Enjoyment of Your Outdoor Activities

A Gazebo Will Enhance the Enjoyment of Your Outdoor Activities

Building a gazebo is not as difficult as one might think – – especially if you purchase a kit or a partially constructed gazebo. However, even if you purchase a gazebo kit, there are certain things you must take into consideration before you even begin to take the pieces out of their boxes. Gazebos are a wonderful home improvement that will add value to your home and enhance your enjoyment of your backyard or lakefront property. With a little planning, and the right tips, you can construct a gazebo in a weekend or two.

Before beginning any construction project, including building a gazebo, you should check with your local government office for any required building permits. The fines for building without a permit could be quite steep and are easily avoided with a telephone call to your local Building and Codes Enforcement Office.

Once you have determined whether you need a building permit, the next step is to choose the site for your gazebo. Gazebos are often used as a focal point for a garden or a gathering spot beside a lake or in a backyard. How you are planning to use your gazebo will help you determine the placement. Take into consider existing structures and the size of your gazebo when planning the location. It is a good idea to use some stakes and string to physically stake out your gazebo to see how the location and size of the gazebo will work. The size of your gazebo is another factor in the location – – a good rule of thumb is an eight-foot gazebo will comfortably hold two people, two chairs and a small table. With every two-foot addition to the size of the gazebo, you can add two people to the count.

Once you have established the size and location of your gazebo, you must determine what building materials to use in the construction. Wood is the most popular building material; however, there are gazebo kits available in vinyl. Vinyl will last a very long time and does not need to be repainted or weatherproofed. I prefer wood for gazebos because of the aesthetic value.

There are several excellent choices of wood for gazebos:

  1. Cedar is the best wood for gazebos because it is lightweight, naturally repels insects and resists warping, splitting and cupping. In addition, cedar is beautiful and weathers extremely well.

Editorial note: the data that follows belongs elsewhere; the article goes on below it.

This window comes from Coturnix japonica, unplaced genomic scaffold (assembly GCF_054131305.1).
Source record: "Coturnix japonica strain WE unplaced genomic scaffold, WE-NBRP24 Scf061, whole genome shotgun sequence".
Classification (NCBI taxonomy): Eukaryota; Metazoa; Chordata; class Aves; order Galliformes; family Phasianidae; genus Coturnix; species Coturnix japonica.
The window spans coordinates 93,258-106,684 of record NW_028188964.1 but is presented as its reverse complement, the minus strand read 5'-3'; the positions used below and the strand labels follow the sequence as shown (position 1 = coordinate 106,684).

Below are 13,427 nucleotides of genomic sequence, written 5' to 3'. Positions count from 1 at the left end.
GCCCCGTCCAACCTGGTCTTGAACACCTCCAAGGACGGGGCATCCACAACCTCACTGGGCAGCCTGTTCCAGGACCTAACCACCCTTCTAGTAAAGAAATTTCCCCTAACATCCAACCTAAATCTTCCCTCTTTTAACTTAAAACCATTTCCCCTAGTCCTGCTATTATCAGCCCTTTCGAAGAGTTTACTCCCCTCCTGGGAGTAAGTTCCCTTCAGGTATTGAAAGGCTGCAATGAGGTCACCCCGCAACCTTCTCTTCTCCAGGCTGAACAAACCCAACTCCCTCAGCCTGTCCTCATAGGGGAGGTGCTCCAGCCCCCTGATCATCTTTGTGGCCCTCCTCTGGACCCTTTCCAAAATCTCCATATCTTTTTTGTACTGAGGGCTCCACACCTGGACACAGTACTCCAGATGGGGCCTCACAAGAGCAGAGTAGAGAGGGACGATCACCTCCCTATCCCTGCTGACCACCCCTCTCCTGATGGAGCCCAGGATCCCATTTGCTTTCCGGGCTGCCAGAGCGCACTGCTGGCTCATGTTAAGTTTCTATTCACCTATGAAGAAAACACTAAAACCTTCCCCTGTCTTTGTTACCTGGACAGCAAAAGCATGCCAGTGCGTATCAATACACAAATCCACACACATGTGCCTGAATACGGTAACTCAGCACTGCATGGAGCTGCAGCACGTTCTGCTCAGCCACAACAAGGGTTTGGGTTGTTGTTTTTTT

2. Redwood is another good choice for material because it resists decay and repels insects. However, redwood is more expensive than cedar and can significantly increase the cost of your gazebo.
  3. Pine is an inexpensive but good choice for gazebos. It is easy to work with; however, you will need to treat the wood and do more maintenance because pine tends to not weather as well as cedar or redwood.

Browse the selection of gazebo kits and plans available from The Gazebo Factory and Summerwood Designs.

Basic Drawer Side Construction

Basic Drawer Side Construction

Many types of joints are used in the construction of drawers. The joints range from the traditional dovetail to the nailed butt. The strongest joint is the one that is in-between the front and the sides. This is where the drawer takes the most abuse. The joint should look good and go with the design of the cabinet since this is the joint that everyone sees.

The half-blind dovetail joint has been used for over two hundred years and is still the best joint available for strength when properly completed. Originally the dovetail joint was cut by hand and was seen on all price ranges of furniture. Today, the half-blind dovetail joint is basically seen on high-end and custom-made drawers. This type of joint is not seen on the outside of the drawer. When looking to the inside the dovetail joint may be seen. A half-blind dovetail joint may be used on any of the drawer types (lipped, flush and overlay).

The straight dovetail joint that shows to the outside is not universally used in high end furniture. When used, a false front it put on the drawer to cover the dovetail unless the dovetail design is part of the desired look.